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My brother accused of selling cigarettes at school

(5 Posts)
Saarahaq Mon 23-Jan-17 17:00:23

Firstly, yes my brother has experimented with smoking and my mother found out and spoke with him about it. And from what i know of, he hasnt done it again. He got the cigarettes by stealing them from my dad's packet

At school, he is now in a 1 week isolation as he has been "caught" selling cigarettes on Friday. My brother denied the accusation and told them to search him if they did not believe him and they did, all the found was £30 (one £20 note and one £10 note) in his glasses case. We know that that money was from his birthday presents so he could buy sweets etc from the shop (yes i know £30 is a lot for him to take to school, i told him that it was dumb to take that much in to school).

They classed that as 'evidence' and said that a student told teachers that he was selling. I honestly dont believe that he is selling as when he was confronted with other problems (smoking etc) he confessed to them.

He says that he is innocent and i believe him. Also, last year, someone told the teacher that my other brother (2 years senior to the first brother in question) was a bystander in a situation (wrong place, wrong time) and they made him give a full police statement to the police about what he witnessed and who was involved (he was 13 and my parents did not give consent for this to happen so, of course, it was illegal and my dad kicked off with them and also involved the police with his complaint)

So, as you can see, i dont particularly trust this school 100% in terms. There will be a meeting with my mother and headmaster. I was just wondering could you share some advice with what she could do? Or i could do to help as i will be joining the meeting too (I'm 21)

In my personal opinion, putting him into isolation based on what some students say and finding money on him (no actual cigarettes) does not seem like substantial evidence especially for something that is essentially against the law and could affect him in the long run.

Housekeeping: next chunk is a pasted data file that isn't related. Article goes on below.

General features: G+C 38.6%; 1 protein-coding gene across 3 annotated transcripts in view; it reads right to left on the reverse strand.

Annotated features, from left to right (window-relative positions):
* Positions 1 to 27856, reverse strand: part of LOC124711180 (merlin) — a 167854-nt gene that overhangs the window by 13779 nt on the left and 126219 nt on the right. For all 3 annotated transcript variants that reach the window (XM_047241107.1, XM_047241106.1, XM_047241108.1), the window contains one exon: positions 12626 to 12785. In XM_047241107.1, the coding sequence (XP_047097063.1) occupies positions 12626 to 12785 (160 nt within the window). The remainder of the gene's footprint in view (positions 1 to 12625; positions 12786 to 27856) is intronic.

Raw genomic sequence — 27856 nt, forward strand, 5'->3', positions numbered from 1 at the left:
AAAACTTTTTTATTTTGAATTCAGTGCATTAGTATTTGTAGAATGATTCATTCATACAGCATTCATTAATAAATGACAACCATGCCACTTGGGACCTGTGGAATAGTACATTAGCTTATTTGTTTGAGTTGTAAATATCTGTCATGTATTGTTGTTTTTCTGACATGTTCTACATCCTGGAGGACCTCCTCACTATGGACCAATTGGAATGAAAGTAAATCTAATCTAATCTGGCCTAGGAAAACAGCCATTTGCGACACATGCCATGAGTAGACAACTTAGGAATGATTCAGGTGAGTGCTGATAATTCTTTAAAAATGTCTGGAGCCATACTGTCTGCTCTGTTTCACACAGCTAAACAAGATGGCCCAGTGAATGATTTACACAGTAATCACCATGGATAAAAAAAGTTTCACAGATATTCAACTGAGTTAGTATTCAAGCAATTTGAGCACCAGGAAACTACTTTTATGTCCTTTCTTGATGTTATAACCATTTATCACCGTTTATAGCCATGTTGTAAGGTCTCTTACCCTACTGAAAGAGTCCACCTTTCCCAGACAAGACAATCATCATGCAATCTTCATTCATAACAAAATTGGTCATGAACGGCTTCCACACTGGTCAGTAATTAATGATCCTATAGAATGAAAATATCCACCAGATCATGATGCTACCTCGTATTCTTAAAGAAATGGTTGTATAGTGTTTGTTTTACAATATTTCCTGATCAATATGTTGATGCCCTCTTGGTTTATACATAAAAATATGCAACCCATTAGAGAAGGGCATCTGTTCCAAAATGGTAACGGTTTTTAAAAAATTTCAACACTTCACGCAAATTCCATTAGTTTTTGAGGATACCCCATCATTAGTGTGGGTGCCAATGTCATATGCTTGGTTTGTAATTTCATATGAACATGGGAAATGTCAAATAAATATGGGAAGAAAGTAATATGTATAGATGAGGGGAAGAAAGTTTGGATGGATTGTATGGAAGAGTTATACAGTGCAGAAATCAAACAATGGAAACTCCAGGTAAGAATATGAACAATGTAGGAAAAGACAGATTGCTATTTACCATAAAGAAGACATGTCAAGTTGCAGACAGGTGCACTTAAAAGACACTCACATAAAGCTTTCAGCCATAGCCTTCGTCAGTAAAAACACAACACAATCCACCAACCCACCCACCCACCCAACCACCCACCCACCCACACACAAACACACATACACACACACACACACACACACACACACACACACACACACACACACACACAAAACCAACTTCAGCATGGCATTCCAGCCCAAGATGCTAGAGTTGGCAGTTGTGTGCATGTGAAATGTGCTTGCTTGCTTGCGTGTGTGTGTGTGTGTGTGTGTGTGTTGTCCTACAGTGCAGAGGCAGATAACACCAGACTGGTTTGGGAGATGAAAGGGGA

Sorry for the long post and im sorry if it appears all jumbled, i'm just pretty mad right now.

Thanks so much

bloodyteenagers Mon 23-Jan-17 17:12:43

Surely if he had been selling cigarettes that day he would have had loads of change. Not notes. Unless they are
Also implying that he slipped out and cashed in all the change to notes.

BarryTheKestrel Mon 23-Jan-17 17:17:15

When I was in school a cigarette sold for 50p. If he was selling at school he'd have a load of change, even with inflation I can't see kids paying in notes! As such I agree with PP that they are not only suggesting selling but that he went and changed the money into notes, during the school day. Which is ridiculous.

They can't place someone in inclusion without any fact based evidence. Someone saying it without any evidence and some money are not proof that he was doing it. If he'd been caught by a teacher or other member of staff it would be a completely different matter. What they are saying is one child's 'story' is more important to them than your brothers clearly pointed out facts.

ILostItInTheEarlyNineties Mon 23-Jan-17 17:20:15

Does your brother have any idea why a student would make up such a lie about him? I don't see what they would have to gain from that?

It is possible he had a couple of your dad's fags on him and sold one to a friend on another occasion? Obviously it's against school rules but it's not crime of the century either.

It's difficult but you know your brother so will have to judge for yourself if he is being entirely truthful. Just explain to the school the facts you have and point out that there is no evidence for them to accuse him.

It is essentially his word against another boy's.

Saarahaq Mon 23-Jan-17 18:05:57

Bloodyteenagers and Barrythekestral: (sorry i dont know how to quote you both in the same post) thats exactly what i thought! I think they might be implying that the kids bought whole packets for £10 each

I genuinely think that he's just being used as a scapegoat.

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